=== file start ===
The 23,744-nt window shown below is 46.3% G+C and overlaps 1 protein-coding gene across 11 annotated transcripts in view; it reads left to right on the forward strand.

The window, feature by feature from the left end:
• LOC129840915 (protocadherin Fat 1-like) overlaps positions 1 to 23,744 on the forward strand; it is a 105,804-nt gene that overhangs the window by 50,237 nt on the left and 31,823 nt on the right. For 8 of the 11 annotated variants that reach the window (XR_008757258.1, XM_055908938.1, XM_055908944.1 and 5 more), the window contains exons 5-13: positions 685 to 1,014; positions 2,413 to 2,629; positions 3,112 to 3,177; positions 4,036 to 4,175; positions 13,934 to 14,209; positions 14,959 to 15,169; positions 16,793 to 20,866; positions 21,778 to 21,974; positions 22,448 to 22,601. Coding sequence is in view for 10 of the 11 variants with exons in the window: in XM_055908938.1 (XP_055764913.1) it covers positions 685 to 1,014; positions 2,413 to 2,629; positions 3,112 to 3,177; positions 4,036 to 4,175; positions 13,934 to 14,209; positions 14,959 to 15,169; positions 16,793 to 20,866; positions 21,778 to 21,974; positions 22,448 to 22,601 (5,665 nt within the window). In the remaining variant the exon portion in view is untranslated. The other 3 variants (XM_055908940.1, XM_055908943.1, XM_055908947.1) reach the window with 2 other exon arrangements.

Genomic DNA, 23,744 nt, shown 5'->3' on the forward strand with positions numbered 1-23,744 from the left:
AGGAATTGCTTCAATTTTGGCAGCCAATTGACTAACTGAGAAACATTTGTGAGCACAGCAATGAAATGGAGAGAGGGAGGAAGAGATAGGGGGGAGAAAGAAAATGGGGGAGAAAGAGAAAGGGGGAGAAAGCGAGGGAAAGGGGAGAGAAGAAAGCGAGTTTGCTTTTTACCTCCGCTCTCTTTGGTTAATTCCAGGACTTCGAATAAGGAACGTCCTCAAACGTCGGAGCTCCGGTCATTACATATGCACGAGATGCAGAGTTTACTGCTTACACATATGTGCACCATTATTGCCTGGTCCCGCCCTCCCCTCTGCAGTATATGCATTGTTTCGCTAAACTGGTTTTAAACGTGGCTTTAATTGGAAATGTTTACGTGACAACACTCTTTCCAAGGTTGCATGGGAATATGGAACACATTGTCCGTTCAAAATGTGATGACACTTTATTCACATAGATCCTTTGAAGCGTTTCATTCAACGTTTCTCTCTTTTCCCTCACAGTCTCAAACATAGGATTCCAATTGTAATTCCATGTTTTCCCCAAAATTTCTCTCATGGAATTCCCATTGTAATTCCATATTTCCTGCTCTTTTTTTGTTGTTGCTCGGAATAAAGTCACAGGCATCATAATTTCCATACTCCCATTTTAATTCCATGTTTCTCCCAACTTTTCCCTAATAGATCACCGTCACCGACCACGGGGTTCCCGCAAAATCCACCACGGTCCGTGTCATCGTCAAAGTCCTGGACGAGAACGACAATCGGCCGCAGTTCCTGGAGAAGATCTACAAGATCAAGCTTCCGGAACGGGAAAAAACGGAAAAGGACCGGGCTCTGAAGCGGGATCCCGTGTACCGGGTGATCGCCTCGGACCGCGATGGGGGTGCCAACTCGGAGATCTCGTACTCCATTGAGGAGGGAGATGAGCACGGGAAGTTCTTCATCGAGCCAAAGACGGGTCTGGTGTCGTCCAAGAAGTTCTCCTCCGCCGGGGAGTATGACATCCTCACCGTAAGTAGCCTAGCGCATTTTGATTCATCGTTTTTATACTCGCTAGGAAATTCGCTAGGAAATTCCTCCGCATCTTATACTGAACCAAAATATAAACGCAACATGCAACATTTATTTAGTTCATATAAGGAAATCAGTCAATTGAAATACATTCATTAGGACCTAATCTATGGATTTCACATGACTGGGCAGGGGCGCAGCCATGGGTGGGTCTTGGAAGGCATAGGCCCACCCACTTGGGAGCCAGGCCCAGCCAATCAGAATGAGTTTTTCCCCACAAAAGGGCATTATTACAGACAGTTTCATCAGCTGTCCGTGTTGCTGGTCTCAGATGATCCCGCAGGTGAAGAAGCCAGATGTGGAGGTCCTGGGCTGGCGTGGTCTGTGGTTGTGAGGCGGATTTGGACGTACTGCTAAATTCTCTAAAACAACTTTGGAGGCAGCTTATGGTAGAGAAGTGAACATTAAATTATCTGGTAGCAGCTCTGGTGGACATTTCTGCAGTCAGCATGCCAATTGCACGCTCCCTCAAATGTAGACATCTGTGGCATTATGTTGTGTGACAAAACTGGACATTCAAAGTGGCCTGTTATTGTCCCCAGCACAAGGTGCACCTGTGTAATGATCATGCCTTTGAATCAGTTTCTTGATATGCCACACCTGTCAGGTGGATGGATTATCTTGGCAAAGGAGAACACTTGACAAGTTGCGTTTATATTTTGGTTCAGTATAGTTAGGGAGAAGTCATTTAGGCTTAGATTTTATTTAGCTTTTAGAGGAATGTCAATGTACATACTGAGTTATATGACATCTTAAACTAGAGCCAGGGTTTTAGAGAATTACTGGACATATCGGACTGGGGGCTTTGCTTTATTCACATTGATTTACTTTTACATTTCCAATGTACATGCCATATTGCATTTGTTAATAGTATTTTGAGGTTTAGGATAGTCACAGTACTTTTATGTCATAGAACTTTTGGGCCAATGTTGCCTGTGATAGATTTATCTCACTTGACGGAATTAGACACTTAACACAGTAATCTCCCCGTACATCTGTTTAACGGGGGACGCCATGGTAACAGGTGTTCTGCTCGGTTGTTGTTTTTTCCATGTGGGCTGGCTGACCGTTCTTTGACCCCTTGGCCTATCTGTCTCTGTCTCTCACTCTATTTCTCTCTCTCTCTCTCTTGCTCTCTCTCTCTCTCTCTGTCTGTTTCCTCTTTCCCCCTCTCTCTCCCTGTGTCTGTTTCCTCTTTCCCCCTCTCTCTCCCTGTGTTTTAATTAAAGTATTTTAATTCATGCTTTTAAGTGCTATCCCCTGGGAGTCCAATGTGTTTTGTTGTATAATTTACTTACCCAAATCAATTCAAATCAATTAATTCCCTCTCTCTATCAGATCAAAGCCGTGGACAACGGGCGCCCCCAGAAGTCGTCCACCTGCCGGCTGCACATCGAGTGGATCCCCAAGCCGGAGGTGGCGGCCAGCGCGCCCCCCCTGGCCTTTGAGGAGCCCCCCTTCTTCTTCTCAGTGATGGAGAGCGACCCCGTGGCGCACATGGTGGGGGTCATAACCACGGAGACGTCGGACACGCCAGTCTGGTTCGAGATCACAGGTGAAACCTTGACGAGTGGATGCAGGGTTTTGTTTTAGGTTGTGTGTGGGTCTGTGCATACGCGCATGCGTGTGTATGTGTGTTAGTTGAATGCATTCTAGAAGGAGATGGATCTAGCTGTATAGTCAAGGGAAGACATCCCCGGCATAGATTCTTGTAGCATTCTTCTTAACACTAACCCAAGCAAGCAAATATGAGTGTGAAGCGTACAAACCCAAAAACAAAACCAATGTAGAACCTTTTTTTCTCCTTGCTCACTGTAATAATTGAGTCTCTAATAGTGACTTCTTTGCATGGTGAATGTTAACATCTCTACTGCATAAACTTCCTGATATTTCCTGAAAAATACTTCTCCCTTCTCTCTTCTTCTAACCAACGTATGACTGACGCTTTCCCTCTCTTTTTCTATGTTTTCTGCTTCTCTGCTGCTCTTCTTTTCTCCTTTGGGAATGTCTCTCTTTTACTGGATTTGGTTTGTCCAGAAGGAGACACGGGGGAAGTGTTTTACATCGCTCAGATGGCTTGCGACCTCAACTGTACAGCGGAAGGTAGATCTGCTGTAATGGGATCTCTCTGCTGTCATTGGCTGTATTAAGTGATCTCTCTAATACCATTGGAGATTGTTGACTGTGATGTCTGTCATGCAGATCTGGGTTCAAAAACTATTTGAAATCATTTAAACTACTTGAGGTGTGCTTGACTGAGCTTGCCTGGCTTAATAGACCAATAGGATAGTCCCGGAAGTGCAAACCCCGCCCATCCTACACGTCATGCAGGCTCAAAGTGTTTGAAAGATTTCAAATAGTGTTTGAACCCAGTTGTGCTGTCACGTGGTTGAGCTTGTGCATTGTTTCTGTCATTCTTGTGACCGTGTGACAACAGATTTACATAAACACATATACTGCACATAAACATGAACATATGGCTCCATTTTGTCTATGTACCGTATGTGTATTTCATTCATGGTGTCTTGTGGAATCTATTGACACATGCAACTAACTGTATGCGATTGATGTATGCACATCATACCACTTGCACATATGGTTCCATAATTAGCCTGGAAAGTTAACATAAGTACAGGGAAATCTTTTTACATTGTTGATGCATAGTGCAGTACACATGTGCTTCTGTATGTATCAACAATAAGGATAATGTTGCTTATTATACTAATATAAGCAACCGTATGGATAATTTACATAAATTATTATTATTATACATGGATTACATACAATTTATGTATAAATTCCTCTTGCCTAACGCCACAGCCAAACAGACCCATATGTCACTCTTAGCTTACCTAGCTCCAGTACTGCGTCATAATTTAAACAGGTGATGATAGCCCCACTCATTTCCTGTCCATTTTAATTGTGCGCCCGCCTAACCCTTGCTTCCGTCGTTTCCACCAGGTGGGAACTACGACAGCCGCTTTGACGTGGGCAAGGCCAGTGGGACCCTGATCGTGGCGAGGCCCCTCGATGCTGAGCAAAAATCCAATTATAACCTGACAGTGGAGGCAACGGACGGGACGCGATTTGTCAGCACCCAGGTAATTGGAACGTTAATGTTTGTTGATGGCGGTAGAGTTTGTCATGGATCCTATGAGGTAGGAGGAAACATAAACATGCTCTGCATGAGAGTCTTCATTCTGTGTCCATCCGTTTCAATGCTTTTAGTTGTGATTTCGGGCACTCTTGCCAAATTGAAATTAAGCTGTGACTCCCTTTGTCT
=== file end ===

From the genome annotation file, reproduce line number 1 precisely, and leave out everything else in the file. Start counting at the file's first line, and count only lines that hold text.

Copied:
The 23,744-nt window shown below is 46.3% G+C and overlaps 1 protein-coding gene across 11 annotated transcripts in view; it reads left to right on the forward strand.